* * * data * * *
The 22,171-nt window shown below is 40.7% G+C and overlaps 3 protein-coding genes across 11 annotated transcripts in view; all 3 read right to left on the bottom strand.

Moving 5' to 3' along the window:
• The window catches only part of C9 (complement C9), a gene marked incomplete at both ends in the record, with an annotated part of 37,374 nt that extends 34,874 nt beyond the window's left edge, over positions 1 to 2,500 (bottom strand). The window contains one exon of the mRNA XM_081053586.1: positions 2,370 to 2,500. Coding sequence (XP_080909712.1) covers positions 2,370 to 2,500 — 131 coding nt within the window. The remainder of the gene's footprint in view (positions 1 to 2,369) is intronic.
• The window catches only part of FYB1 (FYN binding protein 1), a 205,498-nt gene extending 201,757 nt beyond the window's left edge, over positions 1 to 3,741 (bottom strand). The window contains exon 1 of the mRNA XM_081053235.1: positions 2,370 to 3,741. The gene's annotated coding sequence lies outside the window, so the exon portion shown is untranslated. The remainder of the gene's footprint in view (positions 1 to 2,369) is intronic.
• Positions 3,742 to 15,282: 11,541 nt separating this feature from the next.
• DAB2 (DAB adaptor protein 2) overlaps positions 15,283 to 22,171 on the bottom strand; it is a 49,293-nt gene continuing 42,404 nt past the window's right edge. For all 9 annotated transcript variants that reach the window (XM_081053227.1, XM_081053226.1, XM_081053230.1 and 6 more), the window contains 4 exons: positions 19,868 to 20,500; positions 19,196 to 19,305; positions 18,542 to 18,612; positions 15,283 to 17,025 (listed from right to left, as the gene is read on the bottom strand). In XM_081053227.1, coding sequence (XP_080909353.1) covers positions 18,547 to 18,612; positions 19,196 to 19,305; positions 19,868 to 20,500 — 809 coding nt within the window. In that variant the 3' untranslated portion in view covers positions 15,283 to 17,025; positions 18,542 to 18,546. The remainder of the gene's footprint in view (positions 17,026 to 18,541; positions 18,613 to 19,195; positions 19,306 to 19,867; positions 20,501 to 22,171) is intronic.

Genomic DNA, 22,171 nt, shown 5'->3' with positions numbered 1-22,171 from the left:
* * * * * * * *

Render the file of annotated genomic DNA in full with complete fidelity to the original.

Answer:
The 22,171-nt window shown below is 40.7% G+C and overlaps 3 protein-coding genes across 11 annotated transcripts in view; all 3 read right to left on the bottom strand.

Moving 5' to 3' along the window:
• The window catches only part of C9 (complement C9), a gene marked incomplete at both ends in the record, with an annotated part of 37,374 nt that extends 34,874 nt beyond the window's left edge, over positions 1 to 2,500 (bottom strand). The window contains one exon of the mRNA XM_081053586.1: positions 2,370 to 2,500. Coding sequence (XP_080909712.1) covers positions 2,370 to 2,500 — 131 coding nt within the window. The remainder of the gene's footprint in view (positions 1 to 2,369) is intronic.
• The window catches only part of FYB1 (FYN binding protein 1), a 205,498-nt gene extending 201,757 nt beyond the window's left edge, over positions 1 to 3,741 (bottom strand). The window contains exon 1 of the mRNA XM_081053235.1: positions 2,370 to 3,741. The gene's annotated coding sequence lies outside the window, so the exon portion shown is untranslated. The remainder of the gene's footprint in view (positions 1 to 2,369) is intronic.
• Positions 3,742 to 15,282: 11,541 nt separating this feature from the next.
• DAB2 (DAB adaptor protein 2) overlaps positions 15,283 to 22,171 on the bottom strand; it is a 49,293-nt gene continuing 42,404 nt past the window's right edge. For all 9 annotated transcript variants that reach the window (XM_081053227.1, XM_081053226.1, XM_081053230.1 and 6 more), the window contains 4 exons: positions 19,868 to 20,500; positions 19,196 to 19,305; positions 18,542 to 18,612; positions 15,283 to 17,025 (listed from right to left, as the gene is read on the bottom strand). In XM_081053227.1, coding sequence (XP_080909353.1) covers positions 18,547 to 18,612; positions 19,196 to 19,305; positions 19,868 to 20,500 — 809 coding nt within the window. In that variant the 3' untranslated portion in view covers positions 15,283 to 17,025; positions 18,542 to 18,546. The remainder of the gene's footprint in view (positions 17,026 to 18,541; positions 18,613 to 19,195; positions 19,306 to 19,867; positions 20,501 to 22,171) is intronic.

Genomic DNA, 22,171 nt, shown 5'->3' with positions numbered 1-22,171 from the left: